Aamina always redid her red scarf twice when someone knocked at the door. She would stand in front of a broken mirror and make sure that all the holes in the scarf are hidden beneath the several folded layers. She didn’t own many pairs like most women in their village did. Occasionally she would buy one on the Eid but after her son joined a coaching academy in Srinagar she had to put halt to all her affordable luxuries. Her husband, Masood, a carpenter by profession had died five years ago. He was working on a building as high as the only mobile tower in their area when an encounter broke out and a stray bullet hit him. He may have survived the bullet but couldn’t survive the fall. After that it was Aamina’s hard earned money and little help from her poor brothers that helped her only son, Sajid, to continue his education.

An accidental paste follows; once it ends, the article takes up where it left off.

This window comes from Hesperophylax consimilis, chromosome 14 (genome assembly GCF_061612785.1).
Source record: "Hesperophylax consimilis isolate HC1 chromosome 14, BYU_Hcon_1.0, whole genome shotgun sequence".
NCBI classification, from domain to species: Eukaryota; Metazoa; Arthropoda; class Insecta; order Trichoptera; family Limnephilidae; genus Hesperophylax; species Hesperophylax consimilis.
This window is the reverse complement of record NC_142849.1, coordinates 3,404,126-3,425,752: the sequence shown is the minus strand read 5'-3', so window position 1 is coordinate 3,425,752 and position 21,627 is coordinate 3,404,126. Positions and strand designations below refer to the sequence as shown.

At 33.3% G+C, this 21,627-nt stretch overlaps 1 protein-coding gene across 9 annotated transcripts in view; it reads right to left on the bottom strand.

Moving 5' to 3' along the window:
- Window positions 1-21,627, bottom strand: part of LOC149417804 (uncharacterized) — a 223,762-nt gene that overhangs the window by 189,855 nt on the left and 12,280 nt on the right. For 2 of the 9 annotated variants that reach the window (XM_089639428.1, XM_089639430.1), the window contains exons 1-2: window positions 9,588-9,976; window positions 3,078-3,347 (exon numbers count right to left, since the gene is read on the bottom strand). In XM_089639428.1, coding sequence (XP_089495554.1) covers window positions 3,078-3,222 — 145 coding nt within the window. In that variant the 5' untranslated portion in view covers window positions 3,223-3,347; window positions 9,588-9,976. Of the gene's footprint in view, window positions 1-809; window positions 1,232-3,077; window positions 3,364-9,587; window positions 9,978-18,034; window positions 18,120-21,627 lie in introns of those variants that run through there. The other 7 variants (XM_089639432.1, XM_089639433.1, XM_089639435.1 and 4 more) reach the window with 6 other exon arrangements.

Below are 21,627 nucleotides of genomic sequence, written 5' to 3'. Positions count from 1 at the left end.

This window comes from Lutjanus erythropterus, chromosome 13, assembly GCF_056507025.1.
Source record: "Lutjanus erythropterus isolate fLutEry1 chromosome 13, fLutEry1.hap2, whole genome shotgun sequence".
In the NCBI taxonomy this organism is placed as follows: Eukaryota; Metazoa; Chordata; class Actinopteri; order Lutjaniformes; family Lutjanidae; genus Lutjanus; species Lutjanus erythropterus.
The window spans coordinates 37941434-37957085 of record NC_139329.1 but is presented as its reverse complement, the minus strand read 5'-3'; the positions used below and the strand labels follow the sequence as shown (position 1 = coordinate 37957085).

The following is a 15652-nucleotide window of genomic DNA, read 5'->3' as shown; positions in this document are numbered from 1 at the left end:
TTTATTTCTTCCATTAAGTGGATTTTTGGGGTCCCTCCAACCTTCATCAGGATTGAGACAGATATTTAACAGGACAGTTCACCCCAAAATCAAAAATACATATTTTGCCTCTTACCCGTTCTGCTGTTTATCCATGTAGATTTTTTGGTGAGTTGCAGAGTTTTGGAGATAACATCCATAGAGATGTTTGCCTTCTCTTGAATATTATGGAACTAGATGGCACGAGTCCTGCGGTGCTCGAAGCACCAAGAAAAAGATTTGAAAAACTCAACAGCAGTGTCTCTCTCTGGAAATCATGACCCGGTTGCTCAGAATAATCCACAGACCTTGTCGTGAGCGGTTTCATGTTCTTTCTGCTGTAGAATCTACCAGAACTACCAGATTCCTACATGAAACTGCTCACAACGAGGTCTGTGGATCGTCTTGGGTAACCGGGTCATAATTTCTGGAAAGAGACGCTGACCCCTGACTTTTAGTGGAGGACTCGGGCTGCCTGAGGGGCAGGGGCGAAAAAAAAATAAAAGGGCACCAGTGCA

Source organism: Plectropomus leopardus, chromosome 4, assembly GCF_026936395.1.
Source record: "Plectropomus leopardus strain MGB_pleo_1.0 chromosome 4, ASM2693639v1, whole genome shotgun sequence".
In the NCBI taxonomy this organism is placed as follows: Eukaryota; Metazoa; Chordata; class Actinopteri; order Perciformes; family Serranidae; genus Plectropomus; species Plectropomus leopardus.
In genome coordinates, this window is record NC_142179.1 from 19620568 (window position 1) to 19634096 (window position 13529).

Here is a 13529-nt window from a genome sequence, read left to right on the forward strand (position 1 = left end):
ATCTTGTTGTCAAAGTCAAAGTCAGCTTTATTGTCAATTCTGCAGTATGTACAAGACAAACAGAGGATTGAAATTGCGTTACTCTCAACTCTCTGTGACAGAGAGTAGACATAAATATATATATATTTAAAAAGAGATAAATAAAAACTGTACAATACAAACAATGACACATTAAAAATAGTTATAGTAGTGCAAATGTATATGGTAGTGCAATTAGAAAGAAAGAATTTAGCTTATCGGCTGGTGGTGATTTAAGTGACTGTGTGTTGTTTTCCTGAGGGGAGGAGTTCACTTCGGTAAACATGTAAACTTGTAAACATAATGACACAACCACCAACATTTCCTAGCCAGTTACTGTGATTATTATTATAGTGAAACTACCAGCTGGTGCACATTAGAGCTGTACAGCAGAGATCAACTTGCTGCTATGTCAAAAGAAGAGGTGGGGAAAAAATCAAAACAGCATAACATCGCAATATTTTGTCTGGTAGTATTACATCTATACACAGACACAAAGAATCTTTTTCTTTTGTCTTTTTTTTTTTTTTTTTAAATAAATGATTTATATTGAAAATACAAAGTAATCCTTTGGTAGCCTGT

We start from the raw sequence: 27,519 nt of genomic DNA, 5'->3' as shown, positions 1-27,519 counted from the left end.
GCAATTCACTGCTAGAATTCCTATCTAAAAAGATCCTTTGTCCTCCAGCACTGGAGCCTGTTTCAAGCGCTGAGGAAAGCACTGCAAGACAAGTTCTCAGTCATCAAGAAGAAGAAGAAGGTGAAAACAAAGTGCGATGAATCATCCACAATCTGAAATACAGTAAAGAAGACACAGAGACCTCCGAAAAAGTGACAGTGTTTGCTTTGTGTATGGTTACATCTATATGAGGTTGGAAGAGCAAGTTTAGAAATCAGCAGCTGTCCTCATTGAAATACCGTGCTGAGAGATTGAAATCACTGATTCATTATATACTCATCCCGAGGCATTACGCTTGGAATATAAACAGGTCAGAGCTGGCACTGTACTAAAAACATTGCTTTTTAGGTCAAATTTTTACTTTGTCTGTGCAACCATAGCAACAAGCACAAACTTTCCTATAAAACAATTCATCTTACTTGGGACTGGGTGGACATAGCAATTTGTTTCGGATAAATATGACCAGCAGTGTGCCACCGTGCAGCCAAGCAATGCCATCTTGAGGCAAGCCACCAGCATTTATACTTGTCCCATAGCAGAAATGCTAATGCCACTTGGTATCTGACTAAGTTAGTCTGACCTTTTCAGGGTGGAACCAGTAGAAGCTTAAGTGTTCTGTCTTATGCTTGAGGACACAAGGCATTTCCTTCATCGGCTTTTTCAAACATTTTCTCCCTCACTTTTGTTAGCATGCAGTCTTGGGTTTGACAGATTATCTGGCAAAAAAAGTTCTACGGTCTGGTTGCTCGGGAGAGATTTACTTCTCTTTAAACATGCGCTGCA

Aamina worked every place that offered her a job. She did manual labour, apple plucking and household chores to earn for her son’s education. Many women of the village criticized her for talking up the jobs that were meant for men but Aamina never felt ashamed. She believed that every drop of her sweat was as important as Sajid’s tireless study. Aamina had always dreamt of seeing her son becoming a doctor. You would often find her complimenting Sajid for his looks, intelligence and hard work. She would die happily after seeing her son in white apron, she would tell other women.
Sajid, on the other hand, was a bright student. Except for a year or two, after the tragic death of his father, he did exceptionally well in academics. His teachers at the government school always complimented him for his intelligence. Even a peer (saint) had once told Aamina that he could foresee her son becoming a doctor. It had made Aamina so happy that she gave him a bowl full of rice that could have lasted for a month otherwise.